Why Do Some Dogs Fear Objects?

dog afraid of objects

Is there a fear of items in your dog's life? When you bring out the vacuum cleaner, does he go to hide under your bed? Is he franticly barking at step ladders? If this is the case, your dog is most likely reacting in fear.

Causes of a Fear of Objects

For a number of causes, dogs might acquire phobias or fears. In many circumstances, the dog is just afraid of something new. A excellent illustration of this is the yearly Christmas tree. Your dog is unable to comprehend why you are decorating for the holidays. All he sees is a large tree with lights and shiny items where there was previously no tree.

Because of the unpredictable lights, noises, or movements that some things create, dogs might develop terrified of them. Toby, a hound mix, for example, stands and barks at a child's toy animal singing a birthday song. As he barks, he stays low to the ground, his ears curled back, ready to flee if the toy animal lunges at him. He has acquired a dread of the stuffed animal as a result of the strange and unexpected sounds. Many owners notice their pets developing a dread of vacuum cleaners, hair dryers, and other loud household appliances.

A bad experience with an object might make a dog scared of it or avoid it in the future. In certain circumstances, it's beneficial for dogs to remember when they've had a bad experience so that they may avoid it the next time. However, their appraisal of a dangerous scenario is not always accurate, which might lead to counterproductive worries. Though you mistakenly place a step ladder on your dog's paw, the discomfort he feels may cause him to be afraid of the ladder in the future, even if there is no genuine risk.

Overcoming a Fear of Objects

Fortunately, there are several things you can do to put your dog at ease if they are fearful:

Put Objects Out of Sight

You can hide some items from your dog's view by simply hiding them. If it's something your dog won't see very often, you might be able to completely avoid exposing him to it. Toby's dread of the stuffed animal, for example, is easily managed because the object can be put in a closet out of his sight.

Coax Your Dog's Fear Away With Treats

Positive reinforcement may be used to assist your dog approach closer and closer to the thing, overcoming a slight phobia. Give your dog whenever he approaches the object, and use positive reinforcement to teach him that this may be enjoyable. With each stride he makes, gently toss some snacks his way. If it doesn't work, try strewing along the path leading up to the object. Allow your dog to collect the rewards at his own pace, and allow him plenty of room to examine the area around the object. Every day, leave a few goodies around the object. Your dog may eventually learn that anytime he approaches the object he formerly feared, he receives positive reinforcement.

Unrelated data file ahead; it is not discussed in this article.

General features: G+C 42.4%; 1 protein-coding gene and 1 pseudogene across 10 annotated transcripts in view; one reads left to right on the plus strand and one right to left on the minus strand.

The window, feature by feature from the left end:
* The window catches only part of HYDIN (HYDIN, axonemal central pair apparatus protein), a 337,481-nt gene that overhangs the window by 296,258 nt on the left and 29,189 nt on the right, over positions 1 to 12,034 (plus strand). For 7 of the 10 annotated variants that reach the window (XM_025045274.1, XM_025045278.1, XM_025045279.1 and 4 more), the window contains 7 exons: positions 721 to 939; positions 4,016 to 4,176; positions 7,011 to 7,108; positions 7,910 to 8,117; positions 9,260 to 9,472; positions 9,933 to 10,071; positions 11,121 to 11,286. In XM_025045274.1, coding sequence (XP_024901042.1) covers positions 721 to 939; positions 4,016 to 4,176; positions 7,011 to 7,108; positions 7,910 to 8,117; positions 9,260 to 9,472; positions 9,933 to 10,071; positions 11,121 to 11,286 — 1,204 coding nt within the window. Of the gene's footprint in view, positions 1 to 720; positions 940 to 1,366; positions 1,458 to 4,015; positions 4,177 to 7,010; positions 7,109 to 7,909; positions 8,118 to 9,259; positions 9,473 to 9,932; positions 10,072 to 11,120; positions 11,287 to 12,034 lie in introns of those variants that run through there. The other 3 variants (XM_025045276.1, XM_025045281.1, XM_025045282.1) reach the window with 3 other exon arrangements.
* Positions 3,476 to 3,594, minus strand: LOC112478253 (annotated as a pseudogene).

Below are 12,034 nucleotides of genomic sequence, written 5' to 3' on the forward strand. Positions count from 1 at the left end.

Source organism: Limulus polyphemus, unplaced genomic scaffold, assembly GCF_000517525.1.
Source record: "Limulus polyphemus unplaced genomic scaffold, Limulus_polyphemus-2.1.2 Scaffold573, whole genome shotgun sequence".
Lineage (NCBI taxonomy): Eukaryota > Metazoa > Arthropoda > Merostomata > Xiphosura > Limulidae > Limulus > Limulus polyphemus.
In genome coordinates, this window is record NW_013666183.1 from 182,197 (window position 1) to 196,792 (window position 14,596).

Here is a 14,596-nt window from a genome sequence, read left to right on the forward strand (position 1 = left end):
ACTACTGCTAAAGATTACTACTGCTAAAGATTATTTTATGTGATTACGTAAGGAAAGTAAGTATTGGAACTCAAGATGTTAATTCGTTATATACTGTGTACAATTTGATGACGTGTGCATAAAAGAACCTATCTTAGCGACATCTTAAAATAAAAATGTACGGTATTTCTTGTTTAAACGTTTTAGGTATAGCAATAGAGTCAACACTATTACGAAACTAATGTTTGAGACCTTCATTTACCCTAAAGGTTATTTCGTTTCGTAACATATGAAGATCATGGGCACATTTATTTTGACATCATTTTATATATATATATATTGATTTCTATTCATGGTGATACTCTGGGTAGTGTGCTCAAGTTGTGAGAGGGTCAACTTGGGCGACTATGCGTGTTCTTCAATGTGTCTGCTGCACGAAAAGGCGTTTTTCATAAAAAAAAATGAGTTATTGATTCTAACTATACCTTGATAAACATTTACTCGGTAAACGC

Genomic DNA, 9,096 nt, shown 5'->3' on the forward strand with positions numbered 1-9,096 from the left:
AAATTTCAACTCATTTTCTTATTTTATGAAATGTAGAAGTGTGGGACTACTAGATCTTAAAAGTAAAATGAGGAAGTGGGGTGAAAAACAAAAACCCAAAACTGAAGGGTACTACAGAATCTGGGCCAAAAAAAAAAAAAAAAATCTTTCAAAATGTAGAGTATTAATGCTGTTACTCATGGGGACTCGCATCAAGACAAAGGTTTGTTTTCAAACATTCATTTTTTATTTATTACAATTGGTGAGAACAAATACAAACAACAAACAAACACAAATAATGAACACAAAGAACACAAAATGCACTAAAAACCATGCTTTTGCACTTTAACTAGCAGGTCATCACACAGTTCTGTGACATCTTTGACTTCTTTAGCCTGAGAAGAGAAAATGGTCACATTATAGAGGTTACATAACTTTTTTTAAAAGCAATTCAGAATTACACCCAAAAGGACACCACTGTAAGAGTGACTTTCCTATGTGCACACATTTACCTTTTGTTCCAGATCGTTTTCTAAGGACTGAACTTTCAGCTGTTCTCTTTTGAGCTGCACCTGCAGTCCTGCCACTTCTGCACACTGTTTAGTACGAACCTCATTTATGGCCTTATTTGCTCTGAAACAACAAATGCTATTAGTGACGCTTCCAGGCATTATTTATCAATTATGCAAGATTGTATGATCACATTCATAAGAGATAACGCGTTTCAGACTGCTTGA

Gradually Desensitize Your Dog to the Object

More serious anxieties may need a bit more effort to overcome. You may need to gradually acclimate your dog to certain items. This kind of desensitization is effective in overcoming the fear of things that the dog may have to confront and that may not stay in one location, such as the vacuum cleaner. The purpose of desensitization is to take little steps at first, starting with a level of comfort for your dog and gradually increasing to the most extreme exposures. You may discover that keeping the object at a distance is all your dog can handle at first, and you may gradually move the object closer with each training session. Before reintroducing more stimuli to things that make noise, move, or have lights, start with the object stationary and in the off position until your dog is familiar with that setting. Treats do not work for every dog, so pick the incentive that works best for yours. This might be a favorite toy, physical love, or enthusiastic praise. Take your time and be consistent. To observe results, you may need to conduct small training sessions every day for several weeks. A excellent illustration is the vacuum:

Begin by placing the vacuum cleaner in the center of the room and without turning it on. Treats should be placed near the vacuum. It might take several days or more for your dog to get comfortable approaching the object.

The next step is to begin moving the vacuum cleaner. Keep the vacuum turned off when you begin this process. Move the vacuum around the room a little, and toss some treats to your dog.

Once the dog is able to be around the moving vacuum without fear, try turning it on for just a few seconds while continuously tossing some really yummy treats to your dog. Slowly build up the amount of time the vacuum is on until your dog is able to get close to it without showing signs of fear.

Gradually work up to moving the vacuum around while it is turned on. Soon you should be able to vacuum the whole house without a whimper from your dog.

Edited by

If you suspect your pet is sick, call your vet immediately. For health-related questions, always consult your veterinarian, as they have examined your pet, know the pet's health history, and can make the best recommendations for your pet.

LEAVE A COMMENT